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You keep meticulous account books, tithing on every nickel and dime you get, but on the meat of God’s Law, things like fairness and compassion and commitment-the absolute basics!- you carelessly take it or leave it. Careful bookkeeping is commendable, but the basics are required. Do you have any idea how sill you look, writing a life story that’s wrong from start to finish, nitpicking over commas and semicolons? (Matthew-The Message)

In his day, Jesus directed 90% of his anger towards the religious leader, the Pharisees and Sadducees. They were great with their religious laws and traditions; they were moral absolutists. They made sure they did everything exactly right. However, in the course of this, they missed out on the whole point of faith and religion overall. They were following the laws, while at the same time oppressing the poor, forgetting the elderly, ignoring the homeless, and creating rigid racist and religious walls. It seems as if some things don’t change.

For many in 21st Century America, religion is no longer the goal. We use other words like relationship with God, spirituality, and faith. However, while the wording may have changed, I really wonder if we have truly changed much from the days of the Pharisees and Sadducees. It seems that we still put our religious fervor over really seeking justice in society. That kind of religion is one that Jesus could not put up with, and one that he actually despised. We can write our creeds, statements of faiths, and join our different religious camps. We can label the sins of others, point out the errors in other teachings, pray every day, fast once a week, and go to worship twice a week. However, if we are not people of compassion and justice it means absolutely nothing. It is possible to perfect our religious duties, but forget the story of the Savior.

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“This was in truth not living; it was scarcely even existing, and they felt that it was too little for the price they paid. They were willing to work all the time; and when people did their best, ought they not to be able to keep alive?”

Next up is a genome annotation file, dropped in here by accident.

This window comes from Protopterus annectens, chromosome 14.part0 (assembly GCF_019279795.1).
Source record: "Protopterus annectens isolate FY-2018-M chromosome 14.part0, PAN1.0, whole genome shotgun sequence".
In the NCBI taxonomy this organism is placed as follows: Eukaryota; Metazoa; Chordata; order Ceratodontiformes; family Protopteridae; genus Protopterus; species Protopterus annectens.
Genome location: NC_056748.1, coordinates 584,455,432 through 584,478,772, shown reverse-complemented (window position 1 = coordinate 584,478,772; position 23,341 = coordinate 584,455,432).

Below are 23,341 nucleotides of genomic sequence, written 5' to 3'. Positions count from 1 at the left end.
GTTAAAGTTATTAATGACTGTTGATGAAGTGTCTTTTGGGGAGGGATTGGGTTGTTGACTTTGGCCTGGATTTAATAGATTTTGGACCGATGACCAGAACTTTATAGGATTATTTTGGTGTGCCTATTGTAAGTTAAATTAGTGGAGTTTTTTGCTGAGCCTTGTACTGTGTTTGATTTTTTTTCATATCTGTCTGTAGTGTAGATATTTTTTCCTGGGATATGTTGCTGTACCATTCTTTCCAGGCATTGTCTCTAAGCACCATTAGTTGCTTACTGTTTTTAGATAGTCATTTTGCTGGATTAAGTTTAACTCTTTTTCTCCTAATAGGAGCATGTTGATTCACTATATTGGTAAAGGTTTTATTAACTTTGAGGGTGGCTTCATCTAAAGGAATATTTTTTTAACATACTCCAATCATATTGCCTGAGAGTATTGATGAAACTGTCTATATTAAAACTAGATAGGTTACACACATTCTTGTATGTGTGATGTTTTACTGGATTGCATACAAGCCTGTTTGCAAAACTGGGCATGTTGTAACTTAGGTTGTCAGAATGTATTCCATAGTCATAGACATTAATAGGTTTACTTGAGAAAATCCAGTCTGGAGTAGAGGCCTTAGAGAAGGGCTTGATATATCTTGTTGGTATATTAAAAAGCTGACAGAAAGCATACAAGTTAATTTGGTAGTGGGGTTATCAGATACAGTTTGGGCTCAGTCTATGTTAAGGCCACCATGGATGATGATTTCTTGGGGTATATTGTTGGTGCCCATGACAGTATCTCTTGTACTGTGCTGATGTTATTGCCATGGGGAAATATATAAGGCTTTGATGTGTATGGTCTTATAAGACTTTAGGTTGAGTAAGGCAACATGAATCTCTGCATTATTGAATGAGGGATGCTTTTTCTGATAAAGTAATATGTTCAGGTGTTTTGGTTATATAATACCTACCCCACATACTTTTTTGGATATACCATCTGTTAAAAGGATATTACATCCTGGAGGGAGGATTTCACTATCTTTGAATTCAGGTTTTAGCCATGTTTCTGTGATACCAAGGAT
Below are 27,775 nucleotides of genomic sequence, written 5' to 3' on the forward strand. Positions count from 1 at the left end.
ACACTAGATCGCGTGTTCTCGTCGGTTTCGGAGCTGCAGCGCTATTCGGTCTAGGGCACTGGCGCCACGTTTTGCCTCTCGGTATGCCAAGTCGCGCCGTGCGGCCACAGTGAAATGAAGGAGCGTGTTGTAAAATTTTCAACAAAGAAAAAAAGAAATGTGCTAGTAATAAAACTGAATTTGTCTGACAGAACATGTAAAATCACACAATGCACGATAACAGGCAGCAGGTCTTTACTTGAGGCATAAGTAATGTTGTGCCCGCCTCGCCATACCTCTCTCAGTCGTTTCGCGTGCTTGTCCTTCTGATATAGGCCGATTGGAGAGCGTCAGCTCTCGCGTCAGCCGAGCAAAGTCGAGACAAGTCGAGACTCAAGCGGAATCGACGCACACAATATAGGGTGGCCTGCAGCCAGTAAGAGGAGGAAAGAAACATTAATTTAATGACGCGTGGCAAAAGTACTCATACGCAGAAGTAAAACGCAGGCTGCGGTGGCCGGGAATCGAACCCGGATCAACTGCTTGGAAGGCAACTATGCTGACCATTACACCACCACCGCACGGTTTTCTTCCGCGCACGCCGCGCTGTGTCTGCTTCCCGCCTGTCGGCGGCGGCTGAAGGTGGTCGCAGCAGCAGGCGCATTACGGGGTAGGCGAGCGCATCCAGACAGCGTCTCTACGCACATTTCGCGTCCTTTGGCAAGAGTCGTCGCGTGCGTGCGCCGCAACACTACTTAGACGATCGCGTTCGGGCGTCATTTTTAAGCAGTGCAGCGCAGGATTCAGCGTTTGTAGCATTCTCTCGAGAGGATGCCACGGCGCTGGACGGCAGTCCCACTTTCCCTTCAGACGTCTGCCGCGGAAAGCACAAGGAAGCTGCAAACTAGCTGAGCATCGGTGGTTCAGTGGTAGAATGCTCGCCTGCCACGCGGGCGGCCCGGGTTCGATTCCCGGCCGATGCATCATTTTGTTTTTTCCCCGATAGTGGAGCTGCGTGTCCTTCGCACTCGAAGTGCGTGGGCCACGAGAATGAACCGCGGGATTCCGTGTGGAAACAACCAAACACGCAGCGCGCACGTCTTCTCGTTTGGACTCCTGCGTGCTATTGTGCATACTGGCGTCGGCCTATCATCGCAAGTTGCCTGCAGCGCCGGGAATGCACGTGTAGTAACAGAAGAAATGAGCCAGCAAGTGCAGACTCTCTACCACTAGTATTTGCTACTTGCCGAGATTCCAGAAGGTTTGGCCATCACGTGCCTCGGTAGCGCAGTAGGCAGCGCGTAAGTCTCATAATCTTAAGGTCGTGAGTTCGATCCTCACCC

I had always talked about the book “The Jungle” by Upton Sinclair in my U.S. History classes. It was one of the most influential books ever written in U.S. Society and a very important part of the labor and social history of the United States. However, I never actually started reading it until recently.

It is essentially a story of an immigrant family who comes to the U.S. (specifically, Chicago) for a better life, only to find a type of hellish existence that awaits them in the factory life of the Industrial Revolution. It is a book that shows the true dark evil that Capitalism can convert to if there are no checks, reforms, and regulations. It simply becomes a survival of the fittest and slave work.

The Jungle is a book that somewhat disgusts and depresses you, but at the same time, really shakes you up. It is one of those books that shows you the depths of depravity men will reach to in search of wealth and greed on one hand and simple survival on the other. It is a book that clearly and so forcefully dispels the myth of the “Great U.S. Society” before government regulation and social programs.

We have had made so many strides in society since the days of “The Jungle”; however, of late, it seems as if we are regressing from much of that progress. Perhaps, we have been so far removed from the days of The Jungle that we have forgotten how pure Capitalism can be just as dangerous as Communism. Perhaps we have forgotten the days before there was some type of social safety net, workers rights, or government regulations. The Jungle is not just a book about the early 20th Century; it is a book that is deeply relevant to the early 21st Century. Let’s learn from history and not find ourselves doomed to repeat it.

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 G.O.P Leader Paul Ryan once stated, “”The reason I got involved in public service, by and large, if I had to credit one thinker, one person, it would be Ayn Rand.” Ayn Rand was the famous atheistic writer who stated that self-interest was the ultimate moral. Not only should government assistance to the poor be discouraged, so should charity and philanthropy. According to her philosophy, the rich deserve every cent they earn. As she stated,